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Last Updated: Friday, 29 August, 2003, 19:13 GMT 20:13 UK
Scene of horror in Najaf
Men try to clear the blast site near the Shrine of Imam Ali
People frantically dug up the rubble to find survivors
The explosion in Najaf caught worshippers as they exited the Tomb of Ali shrine at noon on the main Muslim day of prayer.

The large blast brought down part of the entrance to the mosque onto the crowd and reduced a line of shops opposite to a tangle of metal and wood.

Eyewitnesses say Ayatollah Mohammed Baqr al-Hakim, the leading political Shia figure in Iraq, was about to drive away when the bomb exploded, destroying his car.

"As [the ayatollah] went out, and before we and the worshippers left, the blast went off," one man said.

I came out to the street and found dead bodies and arms and legs scattered all over the place
Amuri Faleh

"After that we knew nothing of what happened. The Mosque of the Tomb of Imam Ali was full of a crowd of worshippers."

Eyewitnesses said bodies and body parts lay on the ground, as the injured wandered around the square in panic.

Goods for sale were also strewn in shreds about the pavement.

"I was inside the mosque praying and suddenly there was a huge explosion," said Amuri Faleh. "I came out to the street and found dead bodies and arms and legs scattered all over the place."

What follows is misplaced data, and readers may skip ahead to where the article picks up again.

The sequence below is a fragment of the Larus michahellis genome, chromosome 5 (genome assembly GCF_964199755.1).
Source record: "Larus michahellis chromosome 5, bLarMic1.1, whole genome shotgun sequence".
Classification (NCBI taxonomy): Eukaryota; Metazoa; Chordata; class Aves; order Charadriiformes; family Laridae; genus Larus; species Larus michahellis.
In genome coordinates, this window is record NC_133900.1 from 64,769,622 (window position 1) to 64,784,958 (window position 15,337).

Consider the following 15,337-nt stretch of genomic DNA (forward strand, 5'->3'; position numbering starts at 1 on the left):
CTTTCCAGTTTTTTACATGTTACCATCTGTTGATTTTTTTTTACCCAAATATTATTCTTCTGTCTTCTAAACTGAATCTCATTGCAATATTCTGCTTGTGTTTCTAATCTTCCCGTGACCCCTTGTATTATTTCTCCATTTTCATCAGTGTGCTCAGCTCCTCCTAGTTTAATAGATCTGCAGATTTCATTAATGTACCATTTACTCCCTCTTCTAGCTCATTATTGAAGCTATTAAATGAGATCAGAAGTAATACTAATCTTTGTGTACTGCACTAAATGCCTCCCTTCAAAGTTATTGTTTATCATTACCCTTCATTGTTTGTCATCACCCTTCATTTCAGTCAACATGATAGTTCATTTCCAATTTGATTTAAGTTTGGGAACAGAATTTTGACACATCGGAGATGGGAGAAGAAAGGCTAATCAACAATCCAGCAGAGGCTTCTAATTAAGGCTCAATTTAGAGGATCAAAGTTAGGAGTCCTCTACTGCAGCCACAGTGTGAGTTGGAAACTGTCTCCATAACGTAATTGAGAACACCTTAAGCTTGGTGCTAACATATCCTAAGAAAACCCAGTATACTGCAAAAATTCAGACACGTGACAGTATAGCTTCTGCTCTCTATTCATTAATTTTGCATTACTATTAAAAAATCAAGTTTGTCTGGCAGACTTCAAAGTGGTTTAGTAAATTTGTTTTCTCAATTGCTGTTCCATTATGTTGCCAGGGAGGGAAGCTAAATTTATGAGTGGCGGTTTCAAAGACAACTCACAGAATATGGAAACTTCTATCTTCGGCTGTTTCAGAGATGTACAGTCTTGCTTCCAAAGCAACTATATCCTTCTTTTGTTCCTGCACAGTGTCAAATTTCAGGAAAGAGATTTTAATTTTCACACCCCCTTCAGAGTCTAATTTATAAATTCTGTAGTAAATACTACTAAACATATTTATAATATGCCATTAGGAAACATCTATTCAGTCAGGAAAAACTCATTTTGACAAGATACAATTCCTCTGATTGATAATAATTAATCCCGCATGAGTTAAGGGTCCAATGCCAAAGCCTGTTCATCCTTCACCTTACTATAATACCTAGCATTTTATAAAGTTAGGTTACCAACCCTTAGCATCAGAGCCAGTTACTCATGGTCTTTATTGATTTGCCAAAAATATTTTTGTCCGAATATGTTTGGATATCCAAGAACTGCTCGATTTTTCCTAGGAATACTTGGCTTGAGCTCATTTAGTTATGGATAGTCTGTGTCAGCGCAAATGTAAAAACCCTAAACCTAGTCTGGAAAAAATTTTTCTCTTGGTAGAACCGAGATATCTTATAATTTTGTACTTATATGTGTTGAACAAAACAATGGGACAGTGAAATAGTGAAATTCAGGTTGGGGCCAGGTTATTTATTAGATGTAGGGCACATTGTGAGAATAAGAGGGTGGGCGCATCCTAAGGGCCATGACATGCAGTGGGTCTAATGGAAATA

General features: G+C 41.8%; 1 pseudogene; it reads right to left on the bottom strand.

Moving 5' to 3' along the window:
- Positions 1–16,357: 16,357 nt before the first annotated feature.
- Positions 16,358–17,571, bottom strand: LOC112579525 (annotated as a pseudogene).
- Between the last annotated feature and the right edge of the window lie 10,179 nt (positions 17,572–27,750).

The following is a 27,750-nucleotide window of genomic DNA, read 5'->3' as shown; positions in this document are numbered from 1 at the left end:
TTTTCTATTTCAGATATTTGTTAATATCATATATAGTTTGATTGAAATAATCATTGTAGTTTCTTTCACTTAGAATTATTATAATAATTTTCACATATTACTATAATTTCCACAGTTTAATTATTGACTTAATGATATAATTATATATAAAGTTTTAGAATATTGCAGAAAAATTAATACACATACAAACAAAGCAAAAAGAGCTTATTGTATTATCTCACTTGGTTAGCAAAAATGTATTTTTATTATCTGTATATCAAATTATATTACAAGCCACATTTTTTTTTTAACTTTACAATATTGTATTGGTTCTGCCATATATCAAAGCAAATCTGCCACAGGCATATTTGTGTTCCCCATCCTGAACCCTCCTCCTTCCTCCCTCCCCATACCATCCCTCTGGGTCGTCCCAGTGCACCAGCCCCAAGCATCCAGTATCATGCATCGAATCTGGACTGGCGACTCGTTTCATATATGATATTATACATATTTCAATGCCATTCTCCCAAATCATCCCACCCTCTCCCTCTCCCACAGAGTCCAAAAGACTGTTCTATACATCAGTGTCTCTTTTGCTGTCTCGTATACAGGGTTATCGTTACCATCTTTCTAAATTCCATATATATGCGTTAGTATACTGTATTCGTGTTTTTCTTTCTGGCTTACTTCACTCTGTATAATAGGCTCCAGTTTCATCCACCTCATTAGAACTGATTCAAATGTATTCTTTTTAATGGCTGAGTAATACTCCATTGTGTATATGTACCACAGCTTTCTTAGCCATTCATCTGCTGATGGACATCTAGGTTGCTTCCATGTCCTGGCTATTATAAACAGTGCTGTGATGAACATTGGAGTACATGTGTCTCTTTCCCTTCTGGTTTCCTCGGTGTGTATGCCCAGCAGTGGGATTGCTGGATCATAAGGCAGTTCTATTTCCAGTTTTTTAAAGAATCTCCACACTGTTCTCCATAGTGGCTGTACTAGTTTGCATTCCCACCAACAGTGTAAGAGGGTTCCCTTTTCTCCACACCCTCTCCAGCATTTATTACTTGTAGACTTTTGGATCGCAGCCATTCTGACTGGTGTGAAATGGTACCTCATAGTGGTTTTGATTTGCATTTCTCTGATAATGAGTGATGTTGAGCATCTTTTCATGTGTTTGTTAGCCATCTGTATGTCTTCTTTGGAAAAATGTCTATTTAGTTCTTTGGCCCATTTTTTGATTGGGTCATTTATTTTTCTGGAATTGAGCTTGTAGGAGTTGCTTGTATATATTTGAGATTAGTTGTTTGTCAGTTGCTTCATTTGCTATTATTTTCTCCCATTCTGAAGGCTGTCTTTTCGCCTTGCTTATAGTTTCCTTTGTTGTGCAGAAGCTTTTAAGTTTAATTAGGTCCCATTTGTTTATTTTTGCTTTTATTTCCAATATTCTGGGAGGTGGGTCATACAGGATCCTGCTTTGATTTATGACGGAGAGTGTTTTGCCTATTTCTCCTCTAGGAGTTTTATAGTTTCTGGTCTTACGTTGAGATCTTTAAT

People could be seen digging frantically in the rubble to find survivors around a deep bomb crater filled with twisted metal and black water.

A number of gutted and destroyed cars, two of them flipped over by the force of the blast, were strewn across the street beside the mosque.


The hospitals in Najaf were soon overwhelmed with casualties.

The BBC's Jihan al-Ailaily was at one of the city's main hospital.

"They are not saying much, but at only this hospital, which is the biggest, it's been confirmed that there are 80 dead and over 100 injured.

"As I'm speaking to you, I'm seeing a woman sobbing and a guy. She's beating her head and the man - who looks like her son - is wearing his trousers filled with blood.

"I took a brief look at what is considered the morgue and I could see coffins being laid outside the morgue, and the bodies are completely covered with blankets."

The BBC's Michael Voss
"The blast came at the end of Friday prayers"

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